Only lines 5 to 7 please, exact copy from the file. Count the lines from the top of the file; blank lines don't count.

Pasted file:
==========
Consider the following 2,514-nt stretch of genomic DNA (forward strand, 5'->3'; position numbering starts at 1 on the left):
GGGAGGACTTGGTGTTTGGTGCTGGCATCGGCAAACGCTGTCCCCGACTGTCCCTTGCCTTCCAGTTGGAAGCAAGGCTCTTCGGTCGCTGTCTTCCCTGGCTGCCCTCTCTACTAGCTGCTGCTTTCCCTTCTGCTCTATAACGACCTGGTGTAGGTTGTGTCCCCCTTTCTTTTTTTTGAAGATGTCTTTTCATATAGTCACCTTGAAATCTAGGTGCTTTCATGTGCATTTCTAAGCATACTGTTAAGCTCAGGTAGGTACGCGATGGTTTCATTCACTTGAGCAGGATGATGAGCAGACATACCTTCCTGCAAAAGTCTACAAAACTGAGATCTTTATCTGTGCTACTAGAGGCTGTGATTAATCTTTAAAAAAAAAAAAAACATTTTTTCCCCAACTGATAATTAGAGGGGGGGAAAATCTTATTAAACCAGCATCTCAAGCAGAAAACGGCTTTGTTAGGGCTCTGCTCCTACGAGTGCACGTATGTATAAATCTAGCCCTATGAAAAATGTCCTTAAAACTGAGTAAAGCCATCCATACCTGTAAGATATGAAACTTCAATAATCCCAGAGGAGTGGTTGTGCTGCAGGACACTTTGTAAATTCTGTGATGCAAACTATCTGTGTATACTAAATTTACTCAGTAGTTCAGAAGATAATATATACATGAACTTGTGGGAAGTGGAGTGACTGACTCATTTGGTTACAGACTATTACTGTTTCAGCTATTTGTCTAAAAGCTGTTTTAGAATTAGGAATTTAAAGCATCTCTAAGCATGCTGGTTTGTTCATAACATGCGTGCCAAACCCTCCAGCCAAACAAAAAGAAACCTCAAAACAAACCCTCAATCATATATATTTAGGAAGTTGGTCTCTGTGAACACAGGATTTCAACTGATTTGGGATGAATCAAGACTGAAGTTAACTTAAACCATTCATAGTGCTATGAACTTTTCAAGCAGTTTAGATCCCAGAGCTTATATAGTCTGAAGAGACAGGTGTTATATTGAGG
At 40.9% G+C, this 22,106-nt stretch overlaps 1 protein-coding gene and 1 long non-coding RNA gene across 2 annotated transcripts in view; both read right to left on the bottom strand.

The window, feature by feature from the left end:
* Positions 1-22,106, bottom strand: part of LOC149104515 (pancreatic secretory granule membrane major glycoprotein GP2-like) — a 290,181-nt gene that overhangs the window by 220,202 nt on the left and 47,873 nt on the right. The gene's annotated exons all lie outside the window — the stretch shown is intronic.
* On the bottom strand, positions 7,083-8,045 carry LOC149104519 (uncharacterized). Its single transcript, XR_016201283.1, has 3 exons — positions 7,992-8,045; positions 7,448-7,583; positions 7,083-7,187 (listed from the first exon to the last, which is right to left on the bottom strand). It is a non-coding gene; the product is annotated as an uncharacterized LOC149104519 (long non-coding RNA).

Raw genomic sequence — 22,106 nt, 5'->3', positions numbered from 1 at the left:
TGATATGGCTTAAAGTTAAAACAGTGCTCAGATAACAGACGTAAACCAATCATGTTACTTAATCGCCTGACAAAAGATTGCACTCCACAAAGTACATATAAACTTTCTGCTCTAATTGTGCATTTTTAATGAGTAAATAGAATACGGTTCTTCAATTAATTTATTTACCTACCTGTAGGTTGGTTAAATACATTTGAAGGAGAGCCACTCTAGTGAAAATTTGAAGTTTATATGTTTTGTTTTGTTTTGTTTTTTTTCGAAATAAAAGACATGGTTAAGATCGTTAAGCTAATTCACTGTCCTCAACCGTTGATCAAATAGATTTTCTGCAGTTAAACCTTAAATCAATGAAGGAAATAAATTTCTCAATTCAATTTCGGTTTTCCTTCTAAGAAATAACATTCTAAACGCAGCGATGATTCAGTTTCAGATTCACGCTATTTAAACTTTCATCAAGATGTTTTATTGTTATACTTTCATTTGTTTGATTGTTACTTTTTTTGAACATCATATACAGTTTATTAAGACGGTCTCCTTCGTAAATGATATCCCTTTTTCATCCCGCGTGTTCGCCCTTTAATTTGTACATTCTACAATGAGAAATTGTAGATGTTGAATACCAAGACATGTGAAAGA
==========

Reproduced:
* Positions 1-22,106, bottom strand: part of LOC149104515 (pancreatic secretory granule membrane major glycoprotein GP2-like) — a 290,181-nt gene that overhangs the window by 220,202 nt on the left and 47,873 nt on the right. The gene's annotated exons all lie outside the window — the stretch shown is intronic.
* On the bottom strand, positions 7,083-8,045 carry LOC149104519 (uncharacterized). Its single transcript, XR_016201283.1, has 3 exons — positions 7,992-8,045; positions 7,448-7,583; positions 7,083-7,187 (listed from the first exon to the last, which is right to left on the bottom strand). It is a non-coding gene; the product is annotated as an uncharacterized LOC149104519 (long non-coding RNA).

Raw genomic sequence — 22,106 nt, 5'->3', positions numbered from 1 at the left: